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The best all-you-can-eat buffets and restaurants in Sydney

If you have a mighty hunger and hollow legs, here are the buffets and all-you-can-eat offers in Sydney

Assorted dim sum appetizers on rustic background. Set of Chinese food for share. Asian buffet. Traditional Chinese dim sum food. Top view. Different Chinese dumplings and snacks on table
Photograph: hesomegirl

Sydney is a town with a prodigious appetite, and nothing gets our attention like the promise of allowing our stomachs to dictate when we're full, instead of our wallets. There's been a massive uptick in recent months of all-you-can-eat offers, feasting specials, and interest in buffets, so we've rounded up the ones that are striking the right balance between flavour and value. 

Need to stretch your budget further? Try out the ace Sydney happy hours. Or time your visit for cheap oysters.

Or blow the budget ticking the 50 best restaurants in Sydney off your dining to-do list.

A board of antipasto treats
Photograph: supplied
News, Restaurants

Endless Antipasto Platters

Sure, some people might wish for a never ending packet of Tim Tams, but if you ask us those people are limiting themselves. Why have a never ending supply of only one thing, when you can have an antipasto board that is refilled for you three times. This is the Thursday night special at Fratelli Fresh. All you need to do is roll up after 5pm, lay down $20 per person (for a maximum of 10 people) and an enjoy a snack parade that includes cured meats, gorgonzola, olives, semi-dried tomatoes, bruschetta and focaccia.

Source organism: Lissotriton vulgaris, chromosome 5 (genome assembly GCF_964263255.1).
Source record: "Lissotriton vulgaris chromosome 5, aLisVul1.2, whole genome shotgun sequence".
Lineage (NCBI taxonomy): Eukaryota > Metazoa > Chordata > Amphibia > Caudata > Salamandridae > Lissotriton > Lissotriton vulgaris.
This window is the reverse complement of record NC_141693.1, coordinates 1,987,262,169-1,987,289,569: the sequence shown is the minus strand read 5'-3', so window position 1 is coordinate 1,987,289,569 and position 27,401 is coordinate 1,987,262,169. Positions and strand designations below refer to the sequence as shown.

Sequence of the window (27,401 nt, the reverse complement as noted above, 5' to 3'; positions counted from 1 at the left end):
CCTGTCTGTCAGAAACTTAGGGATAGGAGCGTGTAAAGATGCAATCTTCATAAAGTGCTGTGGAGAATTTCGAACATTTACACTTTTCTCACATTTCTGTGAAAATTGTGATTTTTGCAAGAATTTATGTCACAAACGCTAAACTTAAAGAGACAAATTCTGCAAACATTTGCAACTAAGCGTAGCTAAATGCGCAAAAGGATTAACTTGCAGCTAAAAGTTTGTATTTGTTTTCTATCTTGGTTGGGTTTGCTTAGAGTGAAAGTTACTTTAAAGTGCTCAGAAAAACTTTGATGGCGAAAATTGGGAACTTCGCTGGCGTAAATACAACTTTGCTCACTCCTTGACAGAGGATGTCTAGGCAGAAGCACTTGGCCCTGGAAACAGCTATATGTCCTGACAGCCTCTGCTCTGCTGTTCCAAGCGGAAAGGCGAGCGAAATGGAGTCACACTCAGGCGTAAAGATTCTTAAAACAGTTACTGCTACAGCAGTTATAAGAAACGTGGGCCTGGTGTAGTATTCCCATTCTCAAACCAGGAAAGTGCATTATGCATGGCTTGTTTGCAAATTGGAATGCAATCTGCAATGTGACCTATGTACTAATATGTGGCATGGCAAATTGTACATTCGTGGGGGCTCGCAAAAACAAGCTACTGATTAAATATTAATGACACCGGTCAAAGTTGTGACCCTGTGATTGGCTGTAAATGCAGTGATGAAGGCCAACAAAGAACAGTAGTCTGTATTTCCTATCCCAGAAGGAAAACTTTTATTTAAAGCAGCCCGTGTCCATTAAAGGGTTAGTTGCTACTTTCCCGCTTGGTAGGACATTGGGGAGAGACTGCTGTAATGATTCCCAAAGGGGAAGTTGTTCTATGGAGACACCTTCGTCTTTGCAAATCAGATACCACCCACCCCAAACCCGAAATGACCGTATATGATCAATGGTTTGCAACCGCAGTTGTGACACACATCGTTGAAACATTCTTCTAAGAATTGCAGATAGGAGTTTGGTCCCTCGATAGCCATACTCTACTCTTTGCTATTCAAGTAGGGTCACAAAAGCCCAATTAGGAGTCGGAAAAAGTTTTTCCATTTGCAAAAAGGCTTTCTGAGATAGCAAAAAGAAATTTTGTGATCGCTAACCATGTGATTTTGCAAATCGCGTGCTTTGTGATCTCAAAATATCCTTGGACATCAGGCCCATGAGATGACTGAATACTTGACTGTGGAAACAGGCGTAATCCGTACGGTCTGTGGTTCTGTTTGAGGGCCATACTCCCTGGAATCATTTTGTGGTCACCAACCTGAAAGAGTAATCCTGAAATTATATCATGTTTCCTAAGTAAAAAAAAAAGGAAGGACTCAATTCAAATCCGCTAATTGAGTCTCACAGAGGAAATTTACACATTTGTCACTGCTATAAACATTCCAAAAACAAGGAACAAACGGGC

Boodle fight at Sizzling Filo
Photograph: Helen Yee
Restaurants, Filipino

Boodle Fight at Sizzling Filo


No cutlery. No plates. Just one long table piled with food. This, my friends, is a boodle fight. It’s how the Filipino military used to eat in an army mess hall. Today’s boodle fights have evolved into more of a communal feast for family and friends. Sizzling Fillo has ten different banquets to choose from, so it’s worth rounding up at least three of your mates who won’t freak out about eating with their fingers. Pre-book at least three days in advance.

A nepali breakfast
Photograph: Helen Yee
Restaurants, Nepalese

Nepali Breakfast at AD's Kitchen


There’s nothing like seeing a batch of freshly cooked puri coming straight out of the kitchen. Puffed up like UFOs, these hollow and soft deep fried breads have slightly crisp edges and a speckled golden brown surface. They cook them all morning long on weekends at AD’s Kitchen, one of the few places offering a traditional Nepali breakfast in Sydney. Pay $12 at the register and you’ll be provided with a plastic plate to load up as often as you like at the self-serve buffet.

Still hungry?

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